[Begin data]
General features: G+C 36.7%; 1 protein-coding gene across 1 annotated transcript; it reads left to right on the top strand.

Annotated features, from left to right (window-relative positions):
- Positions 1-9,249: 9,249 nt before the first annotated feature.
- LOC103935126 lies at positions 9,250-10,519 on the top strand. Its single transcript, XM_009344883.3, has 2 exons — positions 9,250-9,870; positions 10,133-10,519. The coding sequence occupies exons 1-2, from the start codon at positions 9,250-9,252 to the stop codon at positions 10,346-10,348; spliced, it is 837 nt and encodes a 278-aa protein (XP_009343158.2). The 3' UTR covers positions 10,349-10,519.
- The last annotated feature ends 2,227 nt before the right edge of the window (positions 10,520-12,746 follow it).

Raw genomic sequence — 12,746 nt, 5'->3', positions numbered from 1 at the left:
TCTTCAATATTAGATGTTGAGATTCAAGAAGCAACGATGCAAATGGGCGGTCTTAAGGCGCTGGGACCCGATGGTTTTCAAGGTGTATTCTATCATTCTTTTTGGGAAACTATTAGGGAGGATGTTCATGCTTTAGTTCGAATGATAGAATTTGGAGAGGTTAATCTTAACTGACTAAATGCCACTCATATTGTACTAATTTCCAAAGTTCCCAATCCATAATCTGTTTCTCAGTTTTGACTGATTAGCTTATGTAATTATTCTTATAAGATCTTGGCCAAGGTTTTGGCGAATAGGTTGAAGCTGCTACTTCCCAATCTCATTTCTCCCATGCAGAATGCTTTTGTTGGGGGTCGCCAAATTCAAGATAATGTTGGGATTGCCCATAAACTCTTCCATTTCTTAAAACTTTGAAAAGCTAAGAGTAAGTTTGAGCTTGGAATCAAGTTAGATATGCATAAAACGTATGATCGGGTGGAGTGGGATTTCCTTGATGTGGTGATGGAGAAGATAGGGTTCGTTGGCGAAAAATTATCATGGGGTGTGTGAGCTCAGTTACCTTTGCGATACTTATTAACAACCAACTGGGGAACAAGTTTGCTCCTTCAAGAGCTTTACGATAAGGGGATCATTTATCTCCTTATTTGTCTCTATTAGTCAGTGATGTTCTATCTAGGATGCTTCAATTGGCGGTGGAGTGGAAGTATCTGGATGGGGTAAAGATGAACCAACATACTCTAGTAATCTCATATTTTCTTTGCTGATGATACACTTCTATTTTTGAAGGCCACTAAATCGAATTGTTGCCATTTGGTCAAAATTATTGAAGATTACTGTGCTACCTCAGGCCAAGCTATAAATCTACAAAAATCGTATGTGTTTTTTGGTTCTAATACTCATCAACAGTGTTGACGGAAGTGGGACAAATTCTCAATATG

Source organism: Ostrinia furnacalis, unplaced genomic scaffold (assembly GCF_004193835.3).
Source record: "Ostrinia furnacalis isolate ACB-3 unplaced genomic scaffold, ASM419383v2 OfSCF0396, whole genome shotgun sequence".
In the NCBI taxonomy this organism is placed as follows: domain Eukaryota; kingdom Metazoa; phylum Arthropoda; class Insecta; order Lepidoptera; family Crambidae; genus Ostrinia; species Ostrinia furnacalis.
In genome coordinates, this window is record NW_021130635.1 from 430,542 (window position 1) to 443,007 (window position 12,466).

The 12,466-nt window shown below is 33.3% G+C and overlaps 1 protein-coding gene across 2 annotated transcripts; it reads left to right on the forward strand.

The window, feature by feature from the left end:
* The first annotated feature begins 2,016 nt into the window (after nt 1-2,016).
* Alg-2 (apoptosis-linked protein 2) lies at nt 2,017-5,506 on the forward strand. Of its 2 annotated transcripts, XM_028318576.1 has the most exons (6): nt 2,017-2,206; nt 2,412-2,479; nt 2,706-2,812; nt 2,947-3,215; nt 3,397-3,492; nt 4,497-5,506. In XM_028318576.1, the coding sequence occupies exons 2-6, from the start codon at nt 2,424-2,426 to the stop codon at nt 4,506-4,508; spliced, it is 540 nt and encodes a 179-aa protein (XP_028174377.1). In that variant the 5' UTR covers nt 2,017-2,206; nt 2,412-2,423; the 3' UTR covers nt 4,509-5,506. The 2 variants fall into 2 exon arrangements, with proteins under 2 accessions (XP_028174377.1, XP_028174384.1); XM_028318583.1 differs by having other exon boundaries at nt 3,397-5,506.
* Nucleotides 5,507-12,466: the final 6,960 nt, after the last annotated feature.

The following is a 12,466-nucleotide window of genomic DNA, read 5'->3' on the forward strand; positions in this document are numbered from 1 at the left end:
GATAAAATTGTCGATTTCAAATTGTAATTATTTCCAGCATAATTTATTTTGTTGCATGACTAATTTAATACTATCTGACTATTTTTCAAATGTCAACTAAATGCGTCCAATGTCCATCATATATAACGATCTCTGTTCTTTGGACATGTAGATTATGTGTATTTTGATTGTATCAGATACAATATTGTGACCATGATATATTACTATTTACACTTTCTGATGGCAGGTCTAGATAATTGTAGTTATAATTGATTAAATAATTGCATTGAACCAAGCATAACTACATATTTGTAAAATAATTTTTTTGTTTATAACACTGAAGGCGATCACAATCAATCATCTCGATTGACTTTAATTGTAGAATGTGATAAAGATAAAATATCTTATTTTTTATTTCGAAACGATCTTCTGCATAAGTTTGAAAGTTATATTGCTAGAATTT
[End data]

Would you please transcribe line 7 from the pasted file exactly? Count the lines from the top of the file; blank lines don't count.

TCTTCAATATTAGATGTTGAGATTCAAGAAGCAACGATGCAAATGGGCGGTCTTAAGGCGCTGGGACCCGATGGTTTTCAAGGTGTATTCTATCATTCTTTTTGGGAAACTATTAGGGAGGATGTTCATGCTTTAGTTCGAATGATAGAATTTGGAGAGGTTAATCTTAACTGACTAAATGCCACTCATATTGTACTAATTTCCAAAGTTCCCAATCCATAATCTGTTTCTCAGTTTTGACTGATTAGCTTATGTAATTATTCTTATAAGATCTTGGCCAAGGTTTTGGCGAATAGGTTGAAGCTGCTACTTCCCAATCTCATTTCTCCCATGCAGAATGCTTTTGTTGGGGGTCGCCAAATTCAAGATAATGTTGGGATTGCCCATAAACTCTTCCATTTCTTAAAACTTTGAAAAGCTAAGAGTAAGTTTGAGCTTGGAATCAAGTTAGATATGCATAAAACGTATGATCGGGTGGAGTGGGATTTCCTTGATGTGGTGATGGAGAAGATAGGGTTCGTTGGCGAAAAATTATCATGGGGTGTGTGAGCTCAGTTACCTTTGCGATACTTATTAACAACCAACTGGGGAACAAGTTTGCTCCTTCAAGAGCTTTACGATAAGGGGATCATTTATCTCCTTATTTGTCTCTATTAGTCAGTGATGTTCTATCTAGGATGCTTCAATTGGCGGTGGAGTGGAAGTATCTGGATGGGGTAAAGATGAACCAACATACTCTAGTAATCTCATATTTTCTTTGCTGATGATACACTTCTATTTTTGAAGGCCACTAAATCGAATTGTTGCCATTTGGTCAAAATTATTGAAGATTACTGTGCTACCTCAGGCCAAGCTATAAATCTACAAAAATCGTATGTGTTTTTTGGTTCTAATACTCATCAACAGTGTTGACGGAAGTGGGACAAATTCTCAATATG